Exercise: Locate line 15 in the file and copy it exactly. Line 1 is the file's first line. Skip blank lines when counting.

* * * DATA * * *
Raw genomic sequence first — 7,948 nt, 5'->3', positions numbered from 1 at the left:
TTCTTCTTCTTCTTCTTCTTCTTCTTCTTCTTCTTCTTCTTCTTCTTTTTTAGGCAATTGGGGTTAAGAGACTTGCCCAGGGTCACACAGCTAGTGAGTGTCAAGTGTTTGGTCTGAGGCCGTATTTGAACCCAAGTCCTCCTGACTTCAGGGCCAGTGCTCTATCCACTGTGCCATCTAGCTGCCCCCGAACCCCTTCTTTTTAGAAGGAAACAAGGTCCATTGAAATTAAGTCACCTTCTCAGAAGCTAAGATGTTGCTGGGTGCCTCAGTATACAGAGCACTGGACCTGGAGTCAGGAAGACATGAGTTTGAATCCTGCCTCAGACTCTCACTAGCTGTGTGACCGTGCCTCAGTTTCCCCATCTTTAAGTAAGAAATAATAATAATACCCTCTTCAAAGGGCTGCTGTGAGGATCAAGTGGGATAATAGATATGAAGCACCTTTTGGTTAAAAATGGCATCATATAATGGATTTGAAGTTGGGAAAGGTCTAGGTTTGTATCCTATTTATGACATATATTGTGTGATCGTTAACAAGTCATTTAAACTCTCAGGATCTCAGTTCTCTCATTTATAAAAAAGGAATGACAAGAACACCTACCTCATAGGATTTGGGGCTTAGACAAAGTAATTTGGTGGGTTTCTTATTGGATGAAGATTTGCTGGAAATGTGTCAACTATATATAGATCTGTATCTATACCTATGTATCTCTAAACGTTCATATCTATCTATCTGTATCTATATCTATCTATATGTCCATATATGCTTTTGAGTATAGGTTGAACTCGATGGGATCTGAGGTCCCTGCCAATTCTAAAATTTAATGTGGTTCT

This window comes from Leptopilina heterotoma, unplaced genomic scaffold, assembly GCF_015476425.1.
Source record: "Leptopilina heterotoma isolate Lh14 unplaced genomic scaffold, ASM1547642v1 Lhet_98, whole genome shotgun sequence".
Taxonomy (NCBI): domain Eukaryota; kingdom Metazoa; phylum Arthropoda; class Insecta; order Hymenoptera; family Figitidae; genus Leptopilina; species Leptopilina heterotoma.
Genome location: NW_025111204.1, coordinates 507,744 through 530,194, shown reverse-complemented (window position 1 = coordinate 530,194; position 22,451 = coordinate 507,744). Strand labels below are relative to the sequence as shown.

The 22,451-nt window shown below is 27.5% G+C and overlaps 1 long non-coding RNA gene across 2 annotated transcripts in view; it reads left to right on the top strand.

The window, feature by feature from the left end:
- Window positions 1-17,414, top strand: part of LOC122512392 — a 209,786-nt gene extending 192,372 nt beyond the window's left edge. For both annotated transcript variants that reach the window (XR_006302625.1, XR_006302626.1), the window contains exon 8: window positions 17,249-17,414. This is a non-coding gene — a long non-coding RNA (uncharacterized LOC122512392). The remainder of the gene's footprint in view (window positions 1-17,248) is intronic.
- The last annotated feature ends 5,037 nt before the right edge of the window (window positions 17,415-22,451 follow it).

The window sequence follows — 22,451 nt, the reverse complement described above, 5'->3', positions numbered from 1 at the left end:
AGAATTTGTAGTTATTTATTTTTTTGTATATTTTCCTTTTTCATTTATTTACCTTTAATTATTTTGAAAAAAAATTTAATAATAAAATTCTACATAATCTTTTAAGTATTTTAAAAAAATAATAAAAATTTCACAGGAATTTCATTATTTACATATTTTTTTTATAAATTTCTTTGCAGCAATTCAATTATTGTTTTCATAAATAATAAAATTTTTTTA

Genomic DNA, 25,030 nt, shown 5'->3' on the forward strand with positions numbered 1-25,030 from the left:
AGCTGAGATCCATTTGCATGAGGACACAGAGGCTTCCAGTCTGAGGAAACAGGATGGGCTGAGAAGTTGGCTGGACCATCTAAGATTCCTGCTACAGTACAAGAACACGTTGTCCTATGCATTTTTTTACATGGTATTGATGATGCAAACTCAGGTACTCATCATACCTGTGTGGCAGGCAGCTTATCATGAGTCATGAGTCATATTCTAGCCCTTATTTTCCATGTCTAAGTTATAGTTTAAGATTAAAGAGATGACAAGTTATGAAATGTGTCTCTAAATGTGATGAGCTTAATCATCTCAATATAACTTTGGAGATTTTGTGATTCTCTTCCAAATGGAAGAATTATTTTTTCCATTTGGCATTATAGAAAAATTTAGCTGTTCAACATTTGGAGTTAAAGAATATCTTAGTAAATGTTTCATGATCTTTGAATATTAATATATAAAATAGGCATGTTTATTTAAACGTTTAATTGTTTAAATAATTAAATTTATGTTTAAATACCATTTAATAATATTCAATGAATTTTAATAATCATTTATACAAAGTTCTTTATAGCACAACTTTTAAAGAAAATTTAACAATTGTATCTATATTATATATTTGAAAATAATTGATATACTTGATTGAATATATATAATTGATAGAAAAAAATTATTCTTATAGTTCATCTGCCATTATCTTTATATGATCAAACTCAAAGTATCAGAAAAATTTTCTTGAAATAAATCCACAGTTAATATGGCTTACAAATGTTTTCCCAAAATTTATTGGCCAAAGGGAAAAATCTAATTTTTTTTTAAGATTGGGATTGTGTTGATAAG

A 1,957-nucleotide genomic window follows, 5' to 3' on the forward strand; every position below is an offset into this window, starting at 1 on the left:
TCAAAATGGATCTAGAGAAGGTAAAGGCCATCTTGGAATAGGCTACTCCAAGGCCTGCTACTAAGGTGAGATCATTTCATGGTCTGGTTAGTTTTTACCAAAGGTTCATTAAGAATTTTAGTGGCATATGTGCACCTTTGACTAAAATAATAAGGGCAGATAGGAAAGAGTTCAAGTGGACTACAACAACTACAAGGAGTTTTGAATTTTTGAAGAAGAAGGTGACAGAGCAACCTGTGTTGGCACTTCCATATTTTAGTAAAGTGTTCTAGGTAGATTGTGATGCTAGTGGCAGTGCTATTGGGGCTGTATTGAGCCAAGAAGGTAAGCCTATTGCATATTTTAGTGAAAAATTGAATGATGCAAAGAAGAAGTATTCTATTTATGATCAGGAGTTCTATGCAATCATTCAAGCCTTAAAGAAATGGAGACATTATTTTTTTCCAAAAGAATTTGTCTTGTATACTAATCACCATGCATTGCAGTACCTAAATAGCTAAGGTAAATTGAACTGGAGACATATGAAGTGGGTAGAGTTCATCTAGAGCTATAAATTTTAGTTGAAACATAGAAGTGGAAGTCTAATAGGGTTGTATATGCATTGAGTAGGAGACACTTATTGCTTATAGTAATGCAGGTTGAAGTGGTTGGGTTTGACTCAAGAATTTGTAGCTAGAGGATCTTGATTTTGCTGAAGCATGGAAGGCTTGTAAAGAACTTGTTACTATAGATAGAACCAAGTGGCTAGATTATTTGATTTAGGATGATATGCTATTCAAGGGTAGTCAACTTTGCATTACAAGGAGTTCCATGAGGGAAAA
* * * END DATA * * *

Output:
A 1,957-nucleotide genomic window follows, 5' to 3' on the forward strand; every position below is an offset into this window, starting at 1 on the left: